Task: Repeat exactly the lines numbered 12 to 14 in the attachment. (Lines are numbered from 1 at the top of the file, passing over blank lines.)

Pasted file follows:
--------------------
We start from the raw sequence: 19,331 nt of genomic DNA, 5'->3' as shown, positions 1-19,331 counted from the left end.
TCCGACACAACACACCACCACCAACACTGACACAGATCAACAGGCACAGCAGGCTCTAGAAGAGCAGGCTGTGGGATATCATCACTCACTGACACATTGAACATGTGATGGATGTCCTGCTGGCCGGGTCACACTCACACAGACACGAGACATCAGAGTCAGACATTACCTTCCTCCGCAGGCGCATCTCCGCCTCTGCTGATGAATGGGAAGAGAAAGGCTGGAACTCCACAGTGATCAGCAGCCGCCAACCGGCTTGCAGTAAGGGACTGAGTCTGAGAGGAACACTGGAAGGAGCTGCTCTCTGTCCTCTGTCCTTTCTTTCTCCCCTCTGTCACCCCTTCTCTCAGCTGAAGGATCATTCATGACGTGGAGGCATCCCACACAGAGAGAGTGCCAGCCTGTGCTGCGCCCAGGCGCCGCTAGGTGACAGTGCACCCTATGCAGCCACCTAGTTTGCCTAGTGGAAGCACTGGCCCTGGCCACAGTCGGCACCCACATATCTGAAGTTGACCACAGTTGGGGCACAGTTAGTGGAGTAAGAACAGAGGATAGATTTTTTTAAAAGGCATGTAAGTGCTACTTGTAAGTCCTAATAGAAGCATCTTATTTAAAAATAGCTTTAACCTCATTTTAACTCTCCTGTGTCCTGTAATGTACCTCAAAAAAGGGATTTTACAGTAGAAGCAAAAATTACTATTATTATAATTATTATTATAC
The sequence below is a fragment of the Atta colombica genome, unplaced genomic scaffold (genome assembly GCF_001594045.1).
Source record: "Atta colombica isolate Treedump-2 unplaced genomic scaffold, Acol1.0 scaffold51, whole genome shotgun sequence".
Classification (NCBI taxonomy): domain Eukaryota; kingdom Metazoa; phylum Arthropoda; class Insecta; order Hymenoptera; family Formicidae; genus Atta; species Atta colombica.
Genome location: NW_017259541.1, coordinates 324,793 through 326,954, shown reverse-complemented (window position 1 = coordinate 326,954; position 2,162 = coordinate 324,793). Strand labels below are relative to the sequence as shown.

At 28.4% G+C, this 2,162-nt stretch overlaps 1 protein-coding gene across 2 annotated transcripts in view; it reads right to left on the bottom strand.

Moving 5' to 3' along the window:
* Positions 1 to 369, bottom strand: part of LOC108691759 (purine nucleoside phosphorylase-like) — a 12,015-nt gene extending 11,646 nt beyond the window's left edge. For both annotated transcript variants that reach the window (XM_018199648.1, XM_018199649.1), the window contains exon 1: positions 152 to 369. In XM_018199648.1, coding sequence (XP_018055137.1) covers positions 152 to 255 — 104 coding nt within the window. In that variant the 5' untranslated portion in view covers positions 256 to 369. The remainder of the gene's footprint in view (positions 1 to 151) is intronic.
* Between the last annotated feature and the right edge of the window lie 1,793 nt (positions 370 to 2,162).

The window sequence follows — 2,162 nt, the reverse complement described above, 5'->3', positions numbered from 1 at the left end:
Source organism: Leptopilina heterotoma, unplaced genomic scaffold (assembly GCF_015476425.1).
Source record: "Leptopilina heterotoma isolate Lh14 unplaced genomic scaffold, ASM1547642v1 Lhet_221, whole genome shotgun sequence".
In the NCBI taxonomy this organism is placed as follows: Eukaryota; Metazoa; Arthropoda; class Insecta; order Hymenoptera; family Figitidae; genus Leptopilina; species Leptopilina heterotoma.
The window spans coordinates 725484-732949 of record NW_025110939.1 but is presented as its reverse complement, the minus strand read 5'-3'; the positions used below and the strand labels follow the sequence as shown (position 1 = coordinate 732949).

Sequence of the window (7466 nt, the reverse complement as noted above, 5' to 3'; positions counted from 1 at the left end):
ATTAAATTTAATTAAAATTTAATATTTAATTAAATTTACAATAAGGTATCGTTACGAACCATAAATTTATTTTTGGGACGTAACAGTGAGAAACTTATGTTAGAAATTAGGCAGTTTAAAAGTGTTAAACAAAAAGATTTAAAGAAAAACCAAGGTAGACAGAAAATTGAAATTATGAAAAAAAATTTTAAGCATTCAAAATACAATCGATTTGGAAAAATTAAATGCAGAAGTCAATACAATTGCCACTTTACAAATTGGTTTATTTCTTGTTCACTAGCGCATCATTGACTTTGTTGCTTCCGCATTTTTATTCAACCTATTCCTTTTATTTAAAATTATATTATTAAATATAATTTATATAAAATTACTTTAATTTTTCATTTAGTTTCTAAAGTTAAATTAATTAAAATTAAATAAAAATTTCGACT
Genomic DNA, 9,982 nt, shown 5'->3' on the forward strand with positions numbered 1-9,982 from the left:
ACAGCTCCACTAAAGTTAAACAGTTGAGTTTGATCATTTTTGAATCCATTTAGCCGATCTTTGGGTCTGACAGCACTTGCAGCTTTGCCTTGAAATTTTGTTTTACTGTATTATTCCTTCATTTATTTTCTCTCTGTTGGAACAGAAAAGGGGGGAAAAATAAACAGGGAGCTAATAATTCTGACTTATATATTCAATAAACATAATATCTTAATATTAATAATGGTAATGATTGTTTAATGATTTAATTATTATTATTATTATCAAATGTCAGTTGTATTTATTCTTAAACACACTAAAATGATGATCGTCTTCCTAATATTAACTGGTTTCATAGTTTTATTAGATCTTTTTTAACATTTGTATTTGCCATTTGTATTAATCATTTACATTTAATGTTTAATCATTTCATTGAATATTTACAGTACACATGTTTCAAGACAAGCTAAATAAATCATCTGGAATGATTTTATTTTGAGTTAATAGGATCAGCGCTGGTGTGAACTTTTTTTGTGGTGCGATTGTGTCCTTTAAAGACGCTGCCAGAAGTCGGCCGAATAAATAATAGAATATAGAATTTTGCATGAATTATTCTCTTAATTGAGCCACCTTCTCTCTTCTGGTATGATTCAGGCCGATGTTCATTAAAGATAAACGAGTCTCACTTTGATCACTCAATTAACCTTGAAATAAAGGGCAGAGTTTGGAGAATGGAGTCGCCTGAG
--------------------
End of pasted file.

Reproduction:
Source organism: Leptopilina heterotoma, unplaced genomic scaffold (assembly GCF_015476425.1).
Source record: "Leptopilina heterotoma isolate Lh14 unplaced genomic scaffold, ASM1547642v1 Lhet_221, whole genome shotgun sequence".
In the NCBI taxonomy this organism is placed as follows: Eukaryota; Metazoa; Arthropoda; class Insecta; order Hymenoptera; family Figitidae; genus Leptopilina; species Leptopilina heterotoma.